Like Baseball Cards, but for Funerals
Article originally appeared on The Atlantic
Funeral cards are reminders of loved ones who have passed away—but when the names on the cards belong to strangers, they’re also collectibles. An Object Lesson
In a used bookstore in Philadelphia, I paid eight dollars for a collection of dead people.
Of course, bookstores generally do not deal in cadavers. But they do sell objects imbued with history: a former owner’s ex libris, an inscribed dedication from an unknown well-wisher, an occasional sales receipt used as a bookmark. What I bought was a small pleather portfolio stuffed with 18 funeral cards—Catholic-inspired memento mori for people I had never met, dating from 1919 to 1962.
This was far from an impulse buy: I had, in fact, come to this particular store specifically to ask if they’d ever sold funeral cards. By sheer serendipity, the owner informed me that only a few days prior, someone had traded in this collection, along with a Bible and a few prayer books. I felt a little morbid putting a dollar figure on a collection of deceased people, but the proprietor was more than willing to make the sale; funeral cards, he told me, are often part of estate sales at his shop.
On the surface, funeral cards look like Catholic trading cards, adorned with religious figures like Jesus Christ, the Virgin Mary, or a popular saint. On the backs of these 4.25-by-2.5 inch cards—underneath the sincere but stock phrase “In Loving Memory of”—are the names of the deceased, their birth and death dates, and brief prayers or poems. The lure of memorial cards extends beyond a morbid fascination with death.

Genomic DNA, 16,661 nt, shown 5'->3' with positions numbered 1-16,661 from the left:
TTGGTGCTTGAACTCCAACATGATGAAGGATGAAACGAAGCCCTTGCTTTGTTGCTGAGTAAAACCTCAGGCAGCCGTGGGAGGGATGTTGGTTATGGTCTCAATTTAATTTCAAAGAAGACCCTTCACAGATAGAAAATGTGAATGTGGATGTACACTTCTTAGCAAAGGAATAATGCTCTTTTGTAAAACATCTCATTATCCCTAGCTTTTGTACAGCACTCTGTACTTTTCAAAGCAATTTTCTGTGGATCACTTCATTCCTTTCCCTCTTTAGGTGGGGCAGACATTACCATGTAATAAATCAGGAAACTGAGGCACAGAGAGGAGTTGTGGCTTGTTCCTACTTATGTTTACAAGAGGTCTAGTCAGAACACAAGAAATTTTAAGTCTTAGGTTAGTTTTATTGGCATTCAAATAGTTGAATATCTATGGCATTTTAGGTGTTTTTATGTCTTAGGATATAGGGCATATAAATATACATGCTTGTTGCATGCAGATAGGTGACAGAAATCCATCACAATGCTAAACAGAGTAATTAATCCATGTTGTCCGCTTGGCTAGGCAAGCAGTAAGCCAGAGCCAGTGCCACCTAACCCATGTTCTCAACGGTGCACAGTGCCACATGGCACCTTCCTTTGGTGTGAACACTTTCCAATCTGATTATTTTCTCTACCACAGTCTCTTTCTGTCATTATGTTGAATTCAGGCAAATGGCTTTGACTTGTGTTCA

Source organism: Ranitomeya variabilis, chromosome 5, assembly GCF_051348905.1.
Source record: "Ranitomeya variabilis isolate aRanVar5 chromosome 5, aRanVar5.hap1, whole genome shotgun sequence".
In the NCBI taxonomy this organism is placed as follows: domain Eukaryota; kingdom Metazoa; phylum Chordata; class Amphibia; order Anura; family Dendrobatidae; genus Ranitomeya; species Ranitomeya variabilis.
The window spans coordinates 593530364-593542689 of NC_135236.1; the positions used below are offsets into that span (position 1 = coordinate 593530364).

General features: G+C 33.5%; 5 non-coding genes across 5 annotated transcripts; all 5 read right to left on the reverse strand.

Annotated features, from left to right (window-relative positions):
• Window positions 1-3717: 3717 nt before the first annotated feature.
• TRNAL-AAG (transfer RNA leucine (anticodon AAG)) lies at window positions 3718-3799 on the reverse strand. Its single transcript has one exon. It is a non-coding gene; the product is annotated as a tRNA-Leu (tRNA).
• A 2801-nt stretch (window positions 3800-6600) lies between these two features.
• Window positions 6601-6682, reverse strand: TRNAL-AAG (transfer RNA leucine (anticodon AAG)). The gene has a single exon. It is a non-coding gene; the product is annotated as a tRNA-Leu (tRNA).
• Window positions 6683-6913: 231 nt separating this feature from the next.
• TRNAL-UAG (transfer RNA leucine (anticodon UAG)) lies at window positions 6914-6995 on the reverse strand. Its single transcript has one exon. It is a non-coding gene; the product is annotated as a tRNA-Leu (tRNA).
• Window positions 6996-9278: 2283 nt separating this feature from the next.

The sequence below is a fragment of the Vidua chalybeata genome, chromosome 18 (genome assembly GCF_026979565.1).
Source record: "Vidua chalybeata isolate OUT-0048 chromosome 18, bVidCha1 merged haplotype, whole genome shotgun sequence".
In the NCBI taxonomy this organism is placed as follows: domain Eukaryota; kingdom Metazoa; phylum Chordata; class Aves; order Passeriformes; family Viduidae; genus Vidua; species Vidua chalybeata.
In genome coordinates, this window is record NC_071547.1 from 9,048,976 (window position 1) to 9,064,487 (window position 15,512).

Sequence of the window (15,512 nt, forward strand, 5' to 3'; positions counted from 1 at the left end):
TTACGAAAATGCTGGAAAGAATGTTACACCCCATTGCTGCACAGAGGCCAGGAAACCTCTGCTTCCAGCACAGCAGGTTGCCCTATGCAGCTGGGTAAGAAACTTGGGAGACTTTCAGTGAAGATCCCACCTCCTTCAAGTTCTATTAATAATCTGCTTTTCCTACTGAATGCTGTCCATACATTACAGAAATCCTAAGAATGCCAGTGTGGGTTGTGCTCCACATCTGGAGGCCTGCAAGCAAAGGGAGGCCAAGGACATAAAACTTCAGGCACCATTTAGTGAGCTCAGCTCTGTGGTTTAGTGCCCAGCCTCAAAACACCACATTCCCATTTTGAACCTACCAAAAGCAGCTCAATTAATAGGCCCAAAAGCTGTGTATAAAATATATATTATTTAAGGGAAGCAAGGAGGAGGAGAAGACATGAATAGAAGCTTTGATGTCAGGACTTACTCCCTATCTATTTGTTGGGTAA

Funeral cards just one of many types of so-called “holy cards” that Catholics have produced, sold, and collected for hundreds of years. Since the 15th century, holy cards have served as portable objects of devotion, just as loving parents may tuck snapshots of their children into their wallets. The oldest surviving holy card is said to be a 1423 woodcut print from Germany depicting the 3rd-century martyr Saint Christopher, but the practice of using holy cards specifically as funeral memorabilia is newer, likely dating back to the Netherlands in the 1700s. With the development of workable lithography in the early 1800s, holy cards became big business for European printers, and their use as tools of folk worship and as commemorative souvenirs spread through Catholic communities across the globe.
As the volume and reach of printed cards grew, their imagery became more varied. The list of officially recognized saints swells to more than 10,000, and despite extensive catalogs like the Catholic Church’s Martyrologium Romanum, no comprehensive list exists. With such a rich roster of approved saints, it’s little wonder that some older Catholics speak of swapping holy cards as if they were baseball cards. The 1986 humor book More Growing Up Catholic recalls how Catholic children would trade cards freely: “Hey Bobby, give you a Saint Jude for a Francis the Sissy and a Saint Peter.”
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